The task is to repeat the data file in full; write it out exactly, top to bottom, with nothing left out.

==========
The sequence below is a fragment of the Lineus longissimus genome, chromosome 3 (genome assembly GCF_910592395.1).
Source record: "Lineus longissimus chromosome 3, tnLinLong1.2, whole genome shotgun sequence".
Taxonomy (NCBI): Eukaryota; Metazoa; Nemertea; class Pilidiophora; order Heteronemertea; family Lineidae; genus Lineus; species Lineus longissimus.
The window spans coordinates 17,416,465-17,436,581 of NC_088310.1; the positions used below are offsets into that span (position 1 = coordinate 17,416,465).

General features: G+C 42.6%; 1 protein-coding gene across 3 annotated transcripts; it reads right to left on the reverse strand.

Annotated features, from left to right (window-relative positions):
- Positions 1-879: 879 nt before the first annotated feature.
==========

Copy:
The sequence below is a fragment of the Lineus longissimus genome, chromosome 3 (genome assembly GCF_910592395.1).
Source record: "Lineus longissimus chromosome 3, tnLinLong1.2, whole genome shotgun sequence".
Taxonomy (NCBI): Eukaryota; Metazoa; Nemertea; class Pilidiophora; order Heteronemertea; family Lineidae; genus Lineus; species Lineus longissimus.
The window spans coordinates 17,416,465-17,436,581 of NC_088310.1; the positions used below are offsets into that span (position 1 = coordinate 17,416,465).

General features: G+C 42.6%; 1 protein-coding gene across 3 annotated transcripts; it reads right to left on the reverse strand.

Annotated features, from left to right (window-relative positions):
- Positions 1-879: 879 nt before the first annotated feature.